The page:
Frank Parker Day

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Frank Parker Day (9 May 1881 at Shubenacadie, Nova Scotia – 30 July 1950 at Yarmouth, Nova Scotia) was a Canadian athlete, academic and author.

Since Day's father was a Methodist minister who moved to a new congregation every three years, Day spent his youth living throughout Nova Scotia, living in Wallace, Acadia Mines, Mahone Bay, Boylston, and Lockeport.

When he was seventeen, Day attended Pictou Academy and from there went on to earn a BA from Mount Allison University. He later won a Rhodes Scholarship, studying at Oxford University. Day was an athlete, and won the Oxford-Cambridge Heavyweight Championship. Returning to Canada, he embarked on an academic career, teaching English at the University of New Brunswick, before being appointed president of Union College in Schenectady, New York.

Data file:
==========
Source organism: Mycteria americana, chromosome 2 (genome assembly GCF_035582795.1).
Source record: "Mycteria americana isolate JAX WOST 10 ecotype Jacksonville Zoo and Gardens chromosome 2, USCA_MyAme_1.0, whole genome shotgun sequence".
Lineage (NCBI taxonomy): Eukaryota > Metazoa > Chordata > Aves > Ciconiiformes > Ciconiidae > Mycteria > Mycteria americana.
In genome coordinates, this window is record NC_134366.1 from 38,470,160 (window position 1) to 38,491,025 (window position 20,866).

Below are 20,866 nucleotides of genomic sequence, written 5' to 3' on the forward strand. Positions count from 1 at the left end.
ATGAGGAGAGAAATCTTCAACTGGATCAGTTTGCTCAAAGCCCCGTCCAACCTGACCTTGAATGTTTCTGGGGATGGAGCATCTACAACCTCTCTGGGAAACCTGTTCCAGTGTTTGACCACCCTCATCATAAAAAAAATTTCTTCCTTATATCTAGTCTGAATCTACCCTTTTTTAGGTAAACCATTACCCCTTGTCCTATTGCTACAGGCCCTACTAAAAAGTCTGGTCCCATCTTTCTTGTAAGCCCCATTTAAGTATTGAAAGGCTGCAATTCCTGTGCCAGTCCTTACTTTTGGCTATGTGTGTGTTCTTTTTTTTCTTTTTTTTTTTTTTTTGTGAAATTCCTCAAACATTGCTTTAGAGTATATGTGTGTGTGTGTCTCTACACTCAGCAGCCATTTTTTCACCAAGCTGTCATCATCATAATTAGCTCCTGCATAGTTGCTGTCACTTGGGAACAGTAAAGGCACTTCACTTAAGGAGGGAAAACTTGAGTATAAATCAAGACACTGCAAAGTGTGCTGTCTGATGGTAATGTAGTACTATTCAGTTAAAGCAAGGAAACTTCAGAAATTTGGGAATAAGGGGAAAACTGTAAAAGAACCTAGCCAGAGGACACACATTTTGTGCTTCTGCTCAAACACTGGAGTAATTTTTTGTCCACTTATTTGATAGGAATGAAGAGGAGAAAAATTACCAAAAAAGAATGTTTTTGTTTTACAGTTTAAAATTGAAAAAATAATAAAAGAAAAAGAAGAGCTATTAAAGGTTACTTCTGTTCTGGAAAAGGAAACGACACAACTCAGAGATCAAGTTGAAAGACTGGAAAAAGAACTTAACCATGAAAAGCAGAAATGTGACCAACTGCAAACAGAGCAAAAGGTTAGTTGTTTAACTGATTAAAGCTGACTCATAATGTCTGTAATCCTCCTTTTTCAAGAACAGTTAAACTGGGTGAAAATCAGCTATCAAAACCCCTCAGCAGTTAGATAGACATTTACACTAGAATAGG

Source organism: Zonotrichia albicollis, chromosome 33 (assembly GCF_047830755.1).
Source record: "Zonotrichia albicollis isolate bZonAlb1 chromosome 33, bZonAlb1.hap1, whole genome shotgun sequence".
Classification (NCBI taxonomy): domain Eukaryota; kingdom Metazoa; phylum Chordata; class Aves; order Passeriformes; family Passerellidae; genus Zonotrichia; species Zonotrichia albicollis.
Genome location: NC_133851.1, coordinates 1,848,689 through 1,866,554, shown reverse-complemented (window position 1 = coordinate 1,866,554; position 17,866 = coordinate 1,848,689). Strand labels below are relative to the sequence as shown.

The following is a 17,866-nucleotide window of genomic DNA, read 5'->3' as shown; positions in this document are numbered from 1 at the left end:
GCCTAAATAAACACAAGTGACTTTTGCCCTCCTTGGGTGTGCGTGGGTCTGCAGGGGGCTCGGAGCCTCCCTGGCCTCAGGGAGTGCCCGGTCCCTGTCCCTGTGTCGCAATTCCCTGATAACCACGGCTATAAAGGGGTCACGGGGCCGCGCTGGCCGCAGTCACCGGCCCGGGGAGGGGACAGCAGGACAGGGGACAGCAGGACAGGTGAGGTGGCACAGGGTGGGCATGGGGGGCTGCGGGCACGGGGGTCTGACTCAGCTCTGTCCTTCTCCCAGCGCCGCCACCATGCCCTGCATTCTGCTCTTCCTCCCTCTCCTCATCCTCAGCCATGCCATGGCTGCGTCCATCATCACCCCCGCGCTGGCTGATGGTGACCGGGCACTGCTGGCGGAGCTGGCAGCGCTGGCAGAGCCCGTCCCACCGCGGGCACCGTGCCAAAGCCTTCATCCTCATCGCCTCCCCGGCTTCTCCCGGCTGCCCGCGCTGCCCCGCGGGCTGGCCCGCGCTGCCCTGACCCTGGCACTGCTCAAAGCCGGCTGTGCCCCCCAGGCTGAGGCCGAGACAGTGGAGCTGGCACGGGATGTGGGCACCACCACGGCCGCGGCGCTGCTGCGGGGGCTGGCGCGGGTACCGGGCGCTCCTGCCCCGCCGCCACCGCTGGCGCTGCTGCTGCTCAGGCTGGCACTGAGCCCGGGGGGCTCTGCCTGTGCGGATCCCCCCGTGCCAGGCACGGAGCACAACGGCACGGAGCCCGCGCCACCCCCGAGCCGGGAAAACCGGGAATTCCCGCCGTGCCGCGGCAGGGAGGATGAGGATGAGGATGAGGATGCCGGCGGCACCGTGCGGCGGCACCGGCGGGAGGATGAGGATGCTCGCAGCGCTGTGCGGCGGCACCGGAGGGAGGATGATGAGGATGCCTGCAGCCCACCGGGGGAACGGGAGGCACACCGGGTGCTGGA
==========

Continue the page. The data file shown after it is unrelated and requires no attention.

Day served in the Canadian Army, where he played a crucial role in recruiting and training of the Cape Breton Highlanders. He was promoted to the rank of Colonel while on the battlefield of Amiens in 1918.[1]

His novel Rockbound was chosen for inclusion in Canada Reads 2005, championed by Donna Morrissey. Rockbound eventually won the competition.[2]


  • The Autobiography of a Fisherman
  • River of Strangers
  • Rockbound
  • John Paul's Rock


  1. ^ Gwendolyn Davies, "Afterword", Rockbound, University of Toronto Press (1989), p. 297-299.
  2. ^ "Rockbound Headed for Victory" CBC Radio February 25, 2005

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